Editor’s Note: Bastion is a program dedicated to providing homes for returned veterans. Bastion broke ground on June 21, 2016, and offered 19 double family homes, 73 residents, and 196 combined years of service. They started the second phase of their construction in April of 2018. They continue to build and support our veterans, and in response to COVID-19, they’ve created a Virtual Wellness Center with free services to support the greater community through the pandemic. On this Veteran’s Day we honor and thank them and all that work in service of others.
Who: Dylan Tête, founder of Bastion
Film by: UNO student and documentary filmmaker Steve Juliff
Respecting and honoring veterans is something many people talk about, think about, and say that something needs to be done about. One man – along with the help of a supportive community – is doing something about how veterans are looked after once they have been released and discharge. It’s called Bastion, and it’s happening in New Orleans.
Bastion is an intentional community for returning warriors and families with life-long rehabilitative needs. There will be 78 residential units and a wellness center. The home for Bastion will be in the heart of Gentily.
The purpose of Bastion is to provide a community that focuses around a vulnerable population with friends and neighbors that live in the community itself and give support. That kind of model for community is seen as the key to healing and success, according to Dylan Tête (founder of Bastion Community), especially when it comes to PTSD and reintegration for returning veterans and families that need rehabilitative services.
Currently, Tête sees a gap in the continuum of care for the veteran population. There is supportive housing and a plethora of service programs, but what he has seen happen over the last ten years is that someone who is injured on the battlefield is rehabbed for another year and then dismissed and discharged with little or no support. Many of the veterans become isolated and many of them take their own lives.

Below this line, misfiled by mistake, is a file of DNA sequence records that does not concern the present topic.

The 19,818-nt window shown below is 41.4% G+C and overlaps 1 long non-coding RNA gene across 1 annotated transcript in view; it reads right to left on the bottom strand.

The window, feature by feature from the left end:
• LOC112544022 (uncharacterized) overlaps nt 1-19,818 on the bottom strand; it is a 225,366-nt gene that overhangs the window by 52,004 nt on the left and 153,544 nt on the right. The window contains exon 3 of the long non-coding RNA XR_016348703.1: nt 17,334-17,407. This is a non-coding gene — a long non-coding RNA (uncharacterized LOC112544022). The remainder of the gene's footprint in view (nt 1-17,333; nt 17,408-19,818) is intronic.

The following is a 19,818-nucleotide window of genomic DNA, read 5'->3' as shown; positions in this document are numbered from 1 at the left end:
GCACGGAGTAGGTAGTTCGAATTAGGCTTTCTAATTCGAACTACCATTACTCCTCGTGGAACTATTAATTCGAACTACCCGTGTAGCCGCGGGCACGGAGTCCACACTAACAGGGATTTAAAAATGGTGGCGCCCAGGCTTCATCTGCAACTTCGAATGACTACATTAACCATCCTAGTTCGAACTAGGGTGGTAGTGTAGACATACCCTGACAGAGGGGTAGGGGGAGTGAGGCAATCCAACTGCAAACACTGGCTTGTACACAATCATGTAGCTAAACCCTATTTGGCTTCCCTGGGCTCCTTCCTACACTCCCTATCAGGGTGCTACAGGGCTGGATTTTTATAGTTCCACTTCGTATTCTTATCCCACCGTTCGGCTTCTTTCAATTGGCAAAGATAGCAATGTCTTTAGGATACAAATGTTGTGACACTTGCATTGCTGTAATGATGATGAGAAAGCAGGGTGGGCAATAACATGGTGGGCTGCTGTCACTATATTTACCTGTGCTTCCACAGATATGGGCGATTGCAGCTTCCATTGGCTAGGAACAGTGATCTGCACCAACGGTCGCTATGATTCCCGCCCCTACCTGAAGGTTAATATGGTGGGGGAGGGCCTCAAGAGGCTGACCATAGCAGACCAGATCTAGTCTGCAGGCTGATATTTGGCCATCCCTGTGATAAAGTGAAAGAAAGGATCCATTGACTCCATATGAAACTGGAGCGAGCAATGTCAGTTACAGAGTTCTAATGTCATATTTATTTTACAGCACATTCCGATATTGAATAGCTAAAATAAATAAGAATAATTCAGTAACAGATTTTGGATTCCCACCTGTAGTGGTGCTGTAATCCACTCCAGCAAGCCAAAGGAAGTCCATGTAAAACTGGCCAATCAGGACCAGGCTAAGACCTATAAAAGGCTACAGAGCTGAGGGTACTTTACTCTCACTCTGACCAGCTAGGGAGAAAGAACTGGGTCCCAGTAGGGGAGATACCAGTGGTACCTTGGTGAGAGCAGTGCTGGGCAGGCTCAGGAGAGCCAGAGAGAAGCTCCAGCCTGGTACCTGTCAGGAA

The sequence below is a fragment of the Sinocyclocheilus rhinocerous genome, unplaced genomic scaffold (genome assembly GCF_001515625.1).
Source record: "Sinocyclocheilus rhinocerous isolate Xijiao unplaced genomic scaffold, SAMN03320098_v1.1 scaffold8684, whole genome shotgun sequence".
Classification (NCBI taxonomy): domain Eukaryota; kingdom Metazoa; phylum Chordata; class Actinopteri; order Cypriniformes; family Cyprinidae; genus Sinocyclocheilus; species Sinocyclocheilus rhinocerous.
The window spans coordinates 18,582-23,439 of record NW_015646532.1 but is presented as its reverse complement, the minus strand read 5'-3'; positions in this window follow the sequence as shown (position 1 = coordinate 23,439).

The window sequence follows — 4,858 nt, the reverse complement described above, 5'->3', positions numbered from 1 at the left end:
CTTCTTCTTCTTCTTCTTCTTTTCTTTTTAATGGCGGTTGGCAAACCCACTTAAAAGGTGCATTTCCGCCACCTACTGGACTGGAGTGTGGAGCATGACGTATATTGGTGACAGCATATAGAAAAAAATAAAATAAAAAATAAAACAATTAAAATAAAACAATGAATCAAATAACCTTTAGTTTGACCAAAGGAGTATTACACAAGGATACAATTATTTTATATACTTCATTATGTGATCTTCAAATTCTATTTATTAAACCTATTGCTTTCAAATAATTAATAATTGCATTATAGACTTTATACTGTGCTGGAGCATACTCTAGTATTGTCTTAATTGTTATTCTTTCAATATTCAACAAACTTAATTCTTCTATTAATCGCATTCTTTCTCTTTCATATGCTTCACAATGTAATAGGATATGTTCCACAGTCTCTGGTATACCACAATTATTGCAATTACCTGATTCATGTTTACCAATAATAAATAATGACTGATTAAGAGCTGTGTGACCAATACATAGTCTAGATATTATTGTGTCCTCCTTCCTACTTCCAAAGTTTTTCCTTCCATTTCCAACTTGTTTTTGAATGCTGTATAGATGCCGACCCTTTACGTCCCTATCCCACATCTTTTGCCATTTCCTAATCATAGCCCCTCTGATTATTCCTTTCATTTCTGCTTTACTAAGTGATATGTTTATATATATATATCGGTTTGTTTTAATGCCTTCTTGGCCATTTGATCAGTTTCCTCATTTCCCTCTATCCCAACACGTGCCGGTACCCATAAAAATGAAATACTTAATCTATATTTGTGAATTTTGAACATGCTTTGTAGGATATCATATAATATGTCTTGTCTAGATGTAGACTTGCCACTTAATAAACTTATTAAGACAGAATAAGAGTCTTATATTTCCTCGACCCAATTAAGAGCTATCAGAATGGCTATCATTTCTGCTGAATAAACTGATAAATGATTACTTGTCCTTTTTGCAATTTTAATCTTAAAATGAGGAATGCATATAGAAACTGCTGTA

Tête knows this from experience, and when he was in his own reintegration, he turned toward Knights of Heroes – a group that offers summer adventure camp for boys that lost their fathers in Afghanistan. Among Tête’s own battles of coming home from Iraq, he wanted to give up and take his own life. Working with the kids in Knights of Heroes taught him a new expression of courage, which is the courage to live on. Those kids helped him remember that, and that is a large inspiration behind starting Bastion.
Bastion a place that fills in the gap. Tête feels that they can model a new way of implementing supportive housing. Right now they are focused on Bastion number 1, and there are big dreams to have Bastion be successful in New Orleans and spread the lessons learned there to the rest of the population – in all areas. It’s about finding the common ground, and that is what Bastion is looking for – a common ground on which to meet and help each other.